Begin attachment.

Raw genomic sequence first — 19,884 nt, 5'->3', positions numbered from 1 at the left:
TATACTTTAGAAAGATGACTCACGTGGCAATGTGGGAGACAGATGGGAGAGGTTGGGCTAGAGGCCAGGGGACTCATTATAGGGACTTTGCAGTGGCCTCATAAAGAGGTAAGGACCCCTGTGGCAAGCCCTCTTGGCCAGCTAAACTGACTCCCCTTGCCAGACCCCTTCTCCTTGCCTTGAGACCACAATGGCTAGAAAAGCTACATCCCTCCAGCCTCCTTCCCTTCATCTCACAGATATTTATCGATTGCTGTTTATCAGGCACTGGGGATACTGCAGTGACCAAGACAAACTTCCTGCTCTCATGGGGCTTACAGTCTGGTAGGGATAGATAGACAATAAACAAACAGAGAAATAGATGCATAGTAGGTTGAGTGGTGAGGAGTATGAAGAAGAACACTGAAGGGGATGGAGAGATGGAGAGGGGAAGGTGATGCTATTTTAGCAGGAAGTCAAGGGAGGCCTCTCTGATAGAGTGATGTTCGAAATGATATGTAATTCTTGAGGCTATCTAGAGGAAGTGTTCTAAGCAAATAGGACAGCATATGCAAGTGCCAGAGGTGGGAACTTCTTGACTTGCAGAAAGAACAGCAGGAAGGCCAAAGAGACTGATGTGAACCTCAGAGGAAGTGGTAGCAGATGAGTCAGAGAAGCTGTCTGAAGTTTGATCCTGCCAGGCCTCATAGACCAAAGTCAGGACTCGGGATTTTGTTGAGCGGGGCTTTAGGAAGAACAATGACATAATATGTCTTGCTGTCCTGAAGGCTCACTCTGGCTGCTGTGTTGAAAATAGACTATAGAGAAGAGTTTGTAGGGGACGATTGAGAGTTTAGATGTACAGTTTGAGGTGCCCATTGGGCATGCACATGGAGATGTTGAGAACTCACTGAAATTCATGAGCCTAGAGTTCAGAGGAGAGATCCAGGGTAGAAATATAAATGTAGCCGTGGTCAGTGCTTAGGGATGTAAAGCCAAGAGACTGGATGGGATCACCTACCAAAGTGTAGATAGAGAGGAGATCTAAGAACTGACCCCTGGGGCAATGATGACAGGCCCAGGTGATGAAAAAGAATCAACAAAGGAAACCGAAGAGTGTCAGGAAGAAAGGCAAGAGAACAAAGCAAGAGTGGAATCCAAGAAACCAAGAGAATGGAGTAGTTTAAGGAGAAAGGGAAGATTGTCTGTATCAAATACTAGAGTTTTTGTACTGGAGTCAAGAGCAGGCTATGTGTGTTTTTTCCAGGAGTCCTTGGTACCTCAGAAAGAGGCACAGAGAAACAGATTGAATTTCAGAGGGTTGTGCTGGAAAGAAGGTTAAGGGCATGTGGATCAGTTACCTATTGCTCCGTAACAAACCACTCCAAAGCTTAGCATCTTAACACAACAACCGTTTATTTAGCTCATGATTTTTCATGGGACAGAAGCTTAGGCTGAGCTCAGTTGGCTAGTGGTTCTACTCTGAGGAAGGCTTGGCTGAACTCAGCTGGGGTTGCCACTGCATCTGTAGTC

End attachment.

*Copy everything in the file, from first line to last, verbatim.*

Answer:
Raw genomic sequence first — 19,884 nt, 5'->3', positions numbered from 1 at the left:
TATACTTTAGAAAGATGACTCACGTGGCAATGTGGGAGACAGATGGGAGAGGTTGGGCTAGAGGCCAGGGGACTCATTATAGGGACTTTGCAGTGGCCTCATAAAGAGGTAAGGACCCCTGTGGCAAGCCCTCTTGGCCAGCTAAACTGACTCCCCTTGCCAGACCCCTTCTCCTTGCCTTGAGACCACAATGGCTAGAAAAGCTACATCCCTCCAGCCTCCTTCCCTTCATCTCACAGATATTTATCGATTGCTGTTTATCAGGCACTGGGGATACTGCAGTGACCAAGACAAACTTCCTGCTCTCATGGGGCTTACAGTCTGGTAGGGATAGATAGACAATAAACAAACAGAGAAATAGATGCATAGTAGGTTGAGTGGTGAGGAGTATGAAGAAGAACACTGAAGGGGATGGAGAGATGGAGAGGGGAAGGTGATGCTATTTTAGCAGGAAGTCAAGGGAGGCCTCTCTGATAGAGTGATGTTCGAAATGATATGTAATTCTTGAGGCTATCTAGAGGAAGTGTTCTAAGCAAATAGGACAGCATATGCAAGTGCCAGAGGTGGGAACTTCTTGACTTGCAGAAAGAACAGCAGGAAGGCCAAAGAGACTGATGTGAACCTCAGAGGAAGTGGTAGCAGATGAGTCAGAGAAGCTGTCTGAAGTTTGATCCTGCCAGGCCTCATAGACCAAAGTCAGGACTCGGGATTTTGTTGAGCGGGGCTTTAGGAAGAACAATGACATAATATGTCTTGCTGTCCTGAAGGCTCACTCTGGCTGCTGTGTTGAAAATAGACTATAGAGAAGAGTTTGTAGGGGACGATTGAGAGTTTAGATGTACAGTTTGAGGTGCCCATTGGGCATGCACATGGAGATGTTGAGAACTCACTGAAATTCATGAGCCTAGAGTTCAGAGGAGAGATCCAGGGTAGAAATATAAATGTAGCCGTGGTCAGTGCTTAGGGATGTAAAGCCAAGAGACTGGATGGGATCACCTACCAAAGTGTAGATAGAGAGGAGATCTAAGAACTGACCCCTGGGGCAATGATGACAGGCCCAGGTGATGAAAAAGAATCAACAAAGGAAACCGAAGAGTGTCAGGAAGAAAGGCAAGAGAACAAAGCAAGAGTGGAATCCAAGAAACCAAGAGAATGGAGTAGTTTAAGGAGAAAGGGAAGATTGTCTGTATCAAATACTAGAGTTTTTGTACTGGAGTCAAGAGCAGGCTATGTGTGTTTTTTCCAGGAGTCCTTGGTACCTCAGAAAGAGGCACAGAGAAACAGATTGAATTTCAGAGGGTTGTGCTGGAAAGAAGGTTAAGGGCATGTGGATCAGTTACCTATTGCTCCGTAACAAACCACTCCAAAGCTTAGCATCTTAACACAACAACCGTTTATTTAGCTCATGATTTTTCATGGGACAGAAGCTTAGGCTGAGCTCAGTTGGCTAGTGGTTCTACTCTGAGGAAGGCTTGGCTGAACTCAGCTGGGGTTGCCACTGCATCTGTAGTC